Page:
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I have completed an implementation for finding the first unique character.

Is there any way I can improve it?

package com.datastructures;

public class FirstUniqueCharacter {

    public static void main(String args[]){

        String string = "neslihan";
        System.out.println(firstUniqueChar(string));
    }

    private static int firstUniqueChar(String string) {

        int freq[] = new int[26];

        for(int i=0; i< string.length() ;i++){
            freq[string.charAt(i) - 'a'] ++;
        }
        for (int j =0;j<string.length();j++){
            ;
            System.out.println(string.charAt(j)-0);
            System.out.println('a'-0);
            if(freq[string.charAt(j) - 'a'] == 1) {
                return j;
            }
        }
        return -1;
    }
}
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  • \$\begingroup\$ Your code does not return the first unique character. It returns the index of the first unique character. \$\endgroup\$ – RobAu Jul 29 at 14:56
  • \$\begingroup\$ You didn't specify what would you like to improve, performance or readability? Usually, you need to sacrifice one to get another. \$\endgroup\$ – Cezary Butler Jul 29 at 19:53
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As from @RobAu 's comment the title is misleading because you returns the index of the first unique character in your frequencies array so that the index 0 refers to the 'a' char, 1 refers to the 'b' char, etc., making the assumption that your string just contains only letter chars coerent with the ascii table.

In your code you make use of string methods length() and charAt to iterate over the string , you can iterate directly over one char array like below:

private static int firstUniqueChar(String string) {
    int freq[] = new int[26];
    char[] arr = string.toCharArray();

    for(char c : arr) { ++freq[c - 'a']; }

    //other instructions
}

You are using subtraction by 0 in these lines:

System.out.println(string.charAt(j)-0);
System.out.println('a'-0);

I presume you are using this subtraction because you want to print the int value of the char, you can solve this issue casting the char value to int. Below my version of your code:

private static int firstUniqueChar(String string) {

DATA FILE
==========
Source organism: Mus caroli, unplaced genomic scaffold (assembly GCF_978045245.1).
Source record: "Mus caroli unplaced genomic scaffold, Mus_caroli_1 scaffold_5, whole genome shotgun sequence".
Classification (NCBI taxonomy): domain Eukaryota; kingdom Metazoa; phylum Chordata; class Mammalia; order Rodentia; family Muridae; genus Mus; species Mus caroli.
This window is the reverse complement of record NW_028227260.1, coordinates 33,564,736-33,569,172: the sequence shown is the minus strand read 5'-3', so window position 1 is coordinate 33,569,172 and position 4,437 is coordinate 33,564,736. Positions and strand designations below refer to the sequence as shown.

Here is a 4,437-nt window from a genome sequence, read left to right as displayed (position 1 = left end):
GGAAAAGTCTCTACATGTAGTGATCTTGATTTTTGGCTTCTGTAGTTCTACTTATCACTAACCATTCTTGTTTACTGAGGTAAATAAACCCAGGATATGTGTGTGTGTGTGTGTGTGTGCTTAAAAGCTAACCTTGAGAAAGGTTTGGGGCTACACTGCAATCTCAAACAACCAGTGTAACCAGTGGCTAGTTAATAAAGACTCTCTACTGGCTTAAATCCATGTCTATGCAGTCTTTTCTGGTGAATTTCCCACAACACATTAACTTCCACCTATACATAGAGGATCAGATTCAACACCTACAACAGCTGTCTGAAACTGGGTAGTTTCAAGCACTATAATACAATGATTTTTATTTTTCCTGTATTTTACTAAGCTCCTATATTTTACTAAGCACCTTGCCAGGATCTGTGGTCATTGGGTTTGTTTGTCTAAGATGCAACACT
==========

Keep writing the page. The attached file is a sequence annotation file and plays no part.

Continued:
int freq[] = new int[26];
    char[] arr = string.toCharArray();

    for(char c : arr){
        ++freq[c - 'a'];
    }
        
    for (int j =0;j < arr.length; ++j){

        System.out.println((int) arr[j]);
        System.out.println((int) 'a');

        if(freq[arr[j] - 'a'] == 1) {
            return j;
        }
    }
    
    return -1;
}

From your code I have the impression at the moment you are mixing different concepts in an unclear manner.

| improve this answer | |
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Clean up your code

Don't leave in superfluous code (such as the extra ; and subtraction by 0) and debug output in your code.

Also format the code consistently, preferably using conventions outlined in a Style Guide, such as: Put spaces around operators, put a space between keywords (such as if) and the following (, etc.

Document your code

Especially because your task doesn't say, clearly document what your code takes/allows as input and what it returns. Currently your code aborts with an unhelpful exception if it receives an unexpected input such as any non-lowercase letter. Unless this needs to be super optimized (it doesn't) it would be better to check for and reject invalid input.

Use high level Java features

Unless you are specifically learning to use low-level feature (such as arrays) or are writing super optimized code (you aren't) consider using the full range of the Java API. For instance in this case it would make sense to use a Map<Char, Integer> to hold the character count instead of an array. This has for one the advantage that it can hold all characters and not only lower case ones.

Alternative algorithm

There is a slightly better different alternative that only loops once over the string. It requires, aside from the array/Map with the character count, additionally a queue.

In the loop for the current char:

  • Increase the character count
  • Put the index in the end of the queue
  • Remove all indices from start of the queue, which point to a character that has more than one count

After the loop, the index is the first position of the queue is the solution.

| improve this answer | |
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  • \$\begingroup\$ You should explain slightly better; because you intend in terms of cpu-speed? Memory wise it is worse imho. Also, real-world performance wise it is too be seen in which cases it is faster; because of auto-boxing and referencing iterating the String twice might just be the faster solution... \$\endgroup\$ – RobAu Jul 29 at 15:33
  • \$\begingroup\$ @RobAu You are right, it's not better. I've changed the wording. \$\endgroup\$ – RoToRa Jul 30 at 14:13

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